According to the media, African, Asian, and Latin American nations primarily are composed of a class monolith. Starving children, struggling slums, you name it: poverty remains the face of these locations. Last week, Amber Rose shared pictures of her trip to Ghana, but received a bit of backlash from her fans for focusing on impoverished neighborhoods. Many Ghanaians felt that she was contributing to the stereotypical face of Africa, and failed to show the burgeoning middle to upper class. But is the presence of middle to upper class citizens strong enough to challenge the popularity of poverty tourism?

In searching for the “other,” many Americans and Europeans would prefer to see the impoverished side of the “third world” for various reasons. Some are simply curious to see abject poverty first-hand in an exotic setting. Others want to “give back” and volunteer their services to ailing neighborhoods in foreign countries. But most notably, it might be ideologically confrontational for westerners to see themselves in middle to upper class locals. Who really wants to “ruin” a vacation with the “startling reality,” good and bad, of capitalism benefiting more than the just western world? Most ordinary tourists would prefer to have their stereotypes confirmed and ideologies unchallenged.

Growing up, I held similar poverty stereotypes of many foreign nations, stereotypes that were fueled by more than just the media. At an early age, I received the opportunity to visit Ghana, Jamaica, and the Bahamas, and the only wealth that was front-and-center were those of foreigners who booked lavish rooms in beautiful beach hotels and stunning resorts. It was rare to meet wealthy locals, as most tours only covered historical landmarks, royal buildings, and impoverished villages. Frankly put, poverty tourism and colonial nostalgia have proven lucrative in dealing with westerners in search of “exploring” local cultures.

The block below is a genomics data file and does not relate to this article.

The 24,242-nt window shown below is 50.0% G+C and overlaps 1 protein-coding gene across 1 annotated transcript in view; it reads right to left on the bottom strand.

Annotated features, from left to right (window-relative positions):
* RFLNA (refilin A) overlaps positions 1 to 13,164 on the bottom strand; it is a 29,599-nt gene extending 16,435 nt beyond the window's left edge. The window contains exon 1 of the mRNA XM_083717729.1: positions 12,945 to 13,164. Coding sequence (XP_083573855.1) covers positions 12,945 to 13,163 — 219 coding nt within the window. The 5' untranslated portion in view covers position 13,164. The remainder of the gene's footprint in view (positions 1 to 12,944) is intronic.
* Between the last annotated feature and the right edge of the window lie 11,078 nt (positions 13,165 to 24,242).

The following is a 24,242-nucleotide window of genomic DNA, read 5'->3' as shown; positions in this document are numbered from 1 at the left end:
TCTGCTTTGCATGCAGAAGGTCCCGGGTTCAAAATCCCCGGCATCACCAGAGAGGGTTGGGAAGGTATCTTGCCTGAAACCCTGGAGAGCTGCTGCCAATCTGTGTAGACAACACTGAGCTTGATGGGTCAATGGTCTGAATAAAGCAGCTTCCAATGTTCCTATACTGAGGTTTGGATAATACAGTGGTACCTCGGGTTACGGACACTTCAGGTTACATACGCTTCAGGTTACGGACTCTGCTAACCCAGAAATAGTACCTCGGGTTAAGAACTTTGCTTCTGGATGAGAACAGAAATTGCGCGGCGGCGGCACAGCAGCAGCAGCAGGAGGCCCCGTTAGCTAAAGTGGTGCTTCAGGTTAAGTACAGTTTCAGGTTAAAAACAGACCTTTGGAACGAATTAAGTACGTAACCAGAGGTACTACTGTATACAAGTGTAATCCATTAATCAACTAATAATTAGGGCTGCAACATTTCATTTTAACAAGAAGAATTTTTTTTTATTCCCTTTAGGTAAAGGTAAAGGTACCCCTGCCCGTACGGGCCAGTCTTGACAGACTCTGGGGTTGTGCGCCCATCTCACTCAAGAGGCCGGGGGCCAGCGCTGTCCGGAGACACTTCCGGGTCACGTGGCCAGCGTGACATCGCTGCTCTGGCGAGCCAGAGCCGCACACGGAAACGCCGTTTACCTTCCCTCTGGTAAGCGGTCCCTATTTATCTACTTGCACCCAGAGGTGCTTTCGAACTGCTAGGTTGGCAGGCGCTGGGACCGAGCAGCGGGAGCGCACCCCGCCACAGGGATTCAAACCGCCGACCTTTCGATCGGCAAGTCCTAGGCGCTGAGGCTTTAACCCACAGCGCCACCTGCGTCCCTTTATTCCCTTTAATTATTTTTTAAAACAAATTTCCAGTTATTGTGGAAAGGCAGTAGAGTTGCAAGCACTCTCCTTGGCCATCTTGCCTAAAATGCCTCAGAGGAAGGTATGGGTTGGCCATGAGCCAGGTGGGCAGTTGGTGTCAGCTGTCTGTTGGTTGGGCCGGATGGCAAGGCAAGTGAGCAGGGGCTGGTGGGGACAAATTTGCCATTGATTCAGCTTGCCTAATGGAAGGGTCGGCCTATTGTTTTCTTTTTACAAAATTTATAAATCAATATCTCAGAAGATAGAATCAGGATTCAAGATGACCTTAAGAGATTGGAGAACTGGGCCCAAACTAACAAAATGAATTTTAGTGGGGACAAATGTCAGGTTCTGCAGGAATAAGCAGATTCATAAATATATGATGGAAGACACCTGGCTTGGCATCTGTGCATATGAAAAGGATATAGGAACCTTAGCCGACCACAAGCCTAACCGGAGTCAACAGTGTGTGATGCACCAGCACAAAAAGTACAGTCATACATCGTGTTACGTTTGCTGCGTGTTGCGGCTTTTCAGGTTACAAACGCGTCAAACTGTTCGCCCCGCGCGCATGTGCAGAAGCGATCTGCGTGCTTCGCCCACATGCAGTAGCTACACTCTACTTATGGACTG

In college, I was fortunate to meet numerous students from various nations across Africa, Asia, and Latin America. While some came from poverty, the majority experienced middle to upper class upbringings, sharing similar class values to most Americans. It was through these friendships and encounters that I truly learned the reality of what Nigerian novelist Chimamanda Adichie calls the “danger of a single story.”

She says, “Stories matter. Many stories matter. Stories have been used to dispossess and to malign. But stories can also be used to empower, and to humanize. Stories can break the dignity of a people. But stories can also repair that broken dignity…when we reject the single story, when we realize that there is never a single story about any place, we regain a kind of paradise.”

Indeed, it is this paradise that more western tourists should seek to gain in their travels. It’s the encounters that you experience off the beaten tourist path that allow you to see the many facets and complexities of a nation.

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  • LA

    I don’t critique Amber for her choice of travel within Ghana. And as far as poverty within the U.S., from what she says, she lived it. All in all I believe she had good intentions and she is entitled to travel wherever she pleases. Coming from a poor background, her mindset in visiting rural areas of Ghana does not match that of your average middle to upper class American coming to witness poverty and engage in volunteerism. These individuals seek to have an “experience.” Even if it means passing thru impoverished rural and urban communities in their own states, on their way to the airport.